Royal Ascot 2023: Charles Has His First Win in King George

Billed as the biggest and best flat festival of the season, Royal Ascot rarely disappoints. The 2023 edition certainly delivered all that was hoped for and more, as the five days were lit up by both the sunshine and several spectacular performances on the track.

All in all, a meeting to live long in the memory, and here we look back at a selection of the key stories from beautiful Berkshire.

A Right Royal Winner

During her lifetime, Queen Elizabeth II was one of racing’s biggest supporters, and almost ever-present at the Royal Meeting – barring the final year of her reign for health reasons and in 2020 when, of course, next to no one was there. Sadly, the Queen is no longer with us to take her place in the Royal Procession and cheer on the horses she owned from the stands, but King Charles and Queen Camilla have taken up the baton and – in their first festival as owners – could hardly have made a better start.

A total of six runners carried the famous Royal silks over the five days, and whilst many ran well, it was left to Desert Hero to steal the show in the King George V Stakes. Deep inside the final furlong, it appeared as though The King may be denied by the King, as Joseph O’Brien’s Valiant King hit the front. Tom Marquand wasn’t done with just yet though, galvanising Desert Hero to a lung-busting effort to get up close home in a thriller. Those who backed the William Haggas runner at 18/1 most likely enjoyed the nail-biting finish, and so did The King.

Shocks, Shocks, and More Shocks

Given those odds of 18/1, Desert Hero could be considered something of a shock winner. However, that upset was nothing compared to what unfolded in a number of other events. In a tough week for punters, the average SP of the winners was higher than at any Royal Ascot Festival over the past decade, with head-scratching results cropping up on an almost daily basis.

The warning bells rang out early at the meeting, with the Kevin Ryan-trained Triple Time causing a 33/1 boil-over in the opening Queen Anne Stakes. More would follow.

Villanova Queen claimed the Kensington Palace Stakes at 25/1, Big Evs defied a defeat on debut and odds of 20/1 to scoot clear in the Windsor Castle, and Richard Hannon’s Witch Hunter benefited from the brilliance of Jamie Spencer to get on top late in the Buckingham Palace Stakes at a hefty price of 50/1.

All that, and we still haven’t mentioned the two biggest-priced winners of the week. Filling the second spot is that man Spencer again, who persuaded the enigmatic Khaadem to put his best foot forward in an 80/1 Queen Elizabeth II Jubilee Stakes stunner. However, even that was only around half as shocking as what occurred in the Norfolk Stakes. In a Group 2 contest featuring ten last-time-out winners, Adrian Murray’s Valiant Force rocked up on the back of a fifth of six finish in a Group 3, and promptly thrashed them all. At 150/1, this was the biggest upset at Royal Ascot since that of Nando Parrado, who registered a 150/1 shocker of his own in the 2020 Coventry Stakes.

With 66/1 shot Malc grabbing the second spot behind Valiant Force, anyone with an imagination vivid enough to pick out the Exacta would have been rewarded with a return of £5,369.60 to a £1 stake.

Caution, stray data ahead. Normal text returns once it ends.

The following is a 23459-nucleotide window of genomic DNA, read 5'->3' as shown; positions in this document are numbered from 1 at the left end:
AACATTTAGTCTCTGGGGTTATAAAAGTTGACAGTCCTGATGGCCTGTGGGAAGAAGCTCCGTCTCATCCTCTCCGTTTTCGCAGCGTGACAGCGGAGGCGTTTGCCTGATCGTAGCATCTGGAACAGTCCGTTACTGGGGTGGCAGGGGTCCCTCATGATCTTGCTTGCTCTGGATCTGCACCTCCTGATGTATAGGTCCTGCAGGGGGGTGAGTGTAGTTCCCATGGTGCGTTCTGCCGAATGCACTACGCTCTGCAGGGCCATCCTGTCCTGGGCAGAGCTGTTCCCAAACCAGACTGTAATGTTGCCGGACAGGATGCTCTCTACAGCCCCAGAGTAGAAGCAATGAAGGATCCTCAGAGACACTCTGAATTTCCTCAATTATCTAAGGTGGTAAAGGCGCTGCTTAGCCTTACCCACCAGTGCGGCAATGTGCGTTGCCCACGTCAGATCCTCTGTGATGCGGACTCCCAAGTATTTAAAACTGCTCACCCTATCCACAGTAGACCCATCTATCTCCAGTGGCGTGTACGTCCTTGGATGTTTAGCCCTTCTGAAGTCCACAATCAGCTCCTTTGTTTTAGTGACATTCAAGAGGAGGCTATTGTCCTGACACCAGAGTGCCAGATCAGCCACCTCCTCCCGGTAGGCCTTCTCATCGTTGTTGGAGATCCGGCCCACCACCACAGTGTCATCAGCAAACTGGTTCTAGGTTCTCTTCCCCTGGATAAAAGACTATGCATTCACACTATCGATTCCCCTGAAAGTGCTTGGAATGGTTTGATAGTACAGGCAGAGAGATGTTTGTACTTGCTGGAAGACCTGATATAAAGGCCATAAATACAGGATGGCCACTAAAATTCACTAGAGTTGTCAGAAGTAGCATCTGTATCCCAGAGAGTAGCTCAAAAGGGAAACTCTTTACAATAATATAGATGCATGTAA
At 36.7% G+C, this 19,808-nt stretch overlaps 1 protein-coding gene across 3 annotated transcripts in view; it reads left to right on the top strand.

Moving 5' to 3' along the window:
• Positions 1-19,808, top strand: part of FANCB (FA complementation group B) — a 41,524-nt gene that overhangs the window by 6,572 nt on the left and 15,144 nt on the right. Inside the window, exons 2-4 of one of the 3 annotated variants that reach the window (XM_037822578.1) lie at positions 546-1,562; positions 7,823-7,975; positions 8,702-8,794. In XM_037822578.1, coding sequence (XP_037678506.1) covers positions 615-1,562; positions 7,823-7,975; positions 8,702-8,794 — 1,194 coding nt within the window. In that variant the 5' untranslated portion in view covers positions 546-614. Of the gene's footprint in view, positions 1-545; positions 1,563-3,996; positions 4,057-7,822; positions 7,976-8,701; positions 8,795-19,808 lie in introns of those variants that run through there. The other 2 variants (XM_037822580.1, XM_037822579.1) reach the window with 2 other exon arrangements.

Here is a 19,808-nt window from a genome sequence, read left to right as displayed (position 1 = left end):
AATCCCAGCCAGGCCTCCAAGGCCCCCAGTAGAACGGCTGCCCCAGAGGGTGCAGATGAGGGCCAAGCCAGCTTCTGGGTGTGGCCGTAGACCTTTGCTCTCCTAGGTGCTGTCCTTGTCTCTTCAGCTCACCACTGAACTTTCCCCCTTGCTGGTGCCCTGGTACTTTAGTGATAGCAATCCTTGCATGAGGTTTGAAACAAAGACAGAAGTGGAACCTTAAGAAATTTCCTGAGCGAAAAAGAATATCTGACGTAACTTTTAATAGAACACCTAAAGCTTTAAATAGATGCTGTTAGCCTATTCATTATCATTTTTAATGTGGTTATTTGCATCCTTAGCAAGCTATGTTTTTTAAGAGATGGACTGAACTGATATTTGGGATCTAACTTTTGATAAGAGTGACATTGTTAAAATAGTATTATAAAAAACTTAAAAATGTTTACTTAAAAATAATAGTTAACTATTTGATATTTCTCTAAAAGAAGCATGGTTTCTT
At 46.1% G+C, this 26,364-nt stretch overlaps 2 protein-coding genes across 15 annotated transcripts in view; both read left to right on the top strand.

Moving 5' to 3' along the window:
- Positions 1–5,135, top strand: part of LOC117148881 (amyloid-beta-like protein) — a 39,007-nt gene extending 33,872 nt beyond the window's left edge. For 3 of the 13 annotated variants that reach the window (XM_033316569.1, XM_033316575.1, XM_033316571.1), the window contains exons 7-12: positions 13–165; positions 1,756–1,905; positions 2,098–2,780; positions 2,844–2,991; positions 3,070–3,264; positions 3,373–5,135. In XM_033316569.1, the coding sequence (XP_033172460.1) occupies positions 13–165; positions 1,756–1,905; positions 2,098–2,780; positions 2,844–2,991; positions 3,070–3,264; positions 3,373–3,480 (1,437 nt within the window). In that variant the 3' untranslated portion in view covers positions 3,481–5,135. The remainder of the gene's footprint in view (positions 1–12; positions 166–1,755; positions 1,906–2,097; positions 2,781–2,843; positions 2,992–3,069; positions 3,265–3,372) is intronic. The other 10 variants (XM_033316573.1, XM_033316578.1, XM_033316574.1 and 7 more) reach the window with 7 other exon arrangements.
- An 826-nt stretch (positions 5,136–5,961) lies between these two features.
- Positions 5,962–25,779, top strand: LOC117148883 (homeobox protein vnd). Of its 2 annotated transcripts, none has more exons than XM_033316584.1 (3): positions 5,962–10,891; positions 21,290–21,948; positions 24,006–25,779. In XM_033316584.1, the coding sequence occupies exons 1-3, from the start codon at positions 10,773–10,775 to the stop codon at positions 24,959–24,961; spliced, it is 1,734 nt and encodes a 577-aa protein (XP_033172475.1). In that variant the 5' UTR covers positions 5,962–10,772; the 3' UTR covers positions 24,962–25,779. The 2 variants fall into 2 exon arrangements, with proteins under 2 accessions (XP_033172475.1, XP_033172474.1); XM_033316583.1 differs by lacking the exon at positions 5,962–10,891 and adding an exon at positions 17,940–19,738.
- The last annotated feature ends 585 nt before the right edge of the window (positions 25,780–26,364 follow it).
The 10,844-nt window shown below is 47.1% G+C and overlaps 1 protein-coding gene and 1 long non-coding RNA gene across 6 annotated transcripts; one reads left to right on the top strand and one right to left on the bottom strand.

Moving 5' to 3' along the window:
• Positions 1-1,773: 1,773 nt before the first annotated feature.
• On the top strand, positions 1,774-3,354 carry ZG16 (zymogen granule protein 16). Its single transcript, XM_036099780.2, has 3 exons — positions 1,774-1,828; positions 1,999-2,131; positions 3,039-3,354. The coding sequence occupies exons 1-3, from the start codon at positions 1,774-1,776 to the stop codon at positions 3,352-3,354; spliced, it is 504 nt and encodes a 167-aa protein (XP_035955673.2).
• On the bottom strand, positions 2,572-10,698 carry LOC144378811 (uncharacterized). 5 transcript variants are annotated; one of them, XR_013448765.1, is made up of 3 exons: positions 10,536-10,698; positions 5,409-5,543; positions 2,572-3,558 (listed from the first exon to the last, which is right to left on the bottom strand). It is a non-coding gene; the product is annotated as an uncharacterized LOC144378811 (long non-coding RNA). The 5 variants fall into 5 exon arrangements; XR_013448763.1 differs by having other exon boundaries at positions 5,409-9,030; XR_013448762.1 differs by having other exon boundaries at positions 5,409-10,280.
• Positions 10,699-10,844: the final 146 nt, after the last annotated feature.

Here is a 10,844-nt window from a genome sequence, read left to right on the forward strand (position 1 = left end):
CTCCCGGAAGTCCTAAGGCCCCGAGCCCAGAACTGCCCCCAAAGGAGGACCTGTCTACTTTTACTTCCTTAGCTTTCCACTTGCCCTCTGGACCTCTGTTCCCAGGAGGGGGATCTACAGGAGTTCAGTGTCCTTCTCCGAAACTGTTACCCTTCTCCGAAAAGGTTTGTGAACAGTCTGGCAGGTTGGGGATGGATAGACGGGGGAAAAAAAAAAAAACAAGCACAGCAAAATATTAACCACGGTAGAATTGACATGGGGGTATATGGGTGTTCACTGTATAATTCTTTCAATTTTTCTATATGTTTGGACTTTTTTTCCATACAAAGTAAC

Frankie Fabulous One Last Time

When you think of Ascot, one of the first names to spring to mind is that of Frankie Dettori. It wasn’t at the Royal Meeting that the soon-to-be-retired jockey registered his immortal “Magnificent Seven” in 1996 – that came at the Champions Day meeting in the Autumn. But one of the most popular riders of the modern era has enjoyed many a famous hour with the Royals watching on. Mounting up at Ascot in June for the final time, many racing fans were willing Frankie to bow out on a high. Never one to let his fans down, Dettori duly delivered.

It had initially looked like being a frustrating meeting for Frankie, who hit the crossbar with three second-placed finishes on the opening day. But he broke his duck when powering home aboard the even-money favourite Gregory in Wednesday’s Queen’s Vase. Dettori added to his haul with a double on Day 4, courtesy of Porta Fortuna in the Albany Stakes and Coppice in the Sandringham Stakes, but it was on Thursday afternoon that his big moment in the spotlight came.

Frankie already boasted eight Gold Cup wins on his overflowing CV, and produced one of the biggest cheers of the meeting when driving the John and Thady Gosden-trained Courage Mon Ami to glory in the biggest staying event of the season.

Moore All Class Yet Again

Dettori may have grabbed the headlines, but elsewhere at the meeting, Ryan Moore was quietly going about his business of delivering on the biggest stage time and time again. Of the five days on offer, only the Wednesday card passed by without a Moore mount striding to victory, with the rider showing his prowess over distances ranging from the six furlongs of the Coventry Stakes to Saturday’s 2m5½f finale of the Queen Alexandra Stakes.

Tasting Group 1 glory aboard the hugely impressive Paddington in the St James’s Palace Stakes, Moore ended the meeting with a total of six wins – enough to claim the Royal Ascot Leading Rider title for the 10th time.

The Leading Trainer honour went to Aidan O’Brien who finished level with John and Thady Gosden on four wins, but lifted the title courtesy of his six second-place finishers, compared to just one for the Gosdens.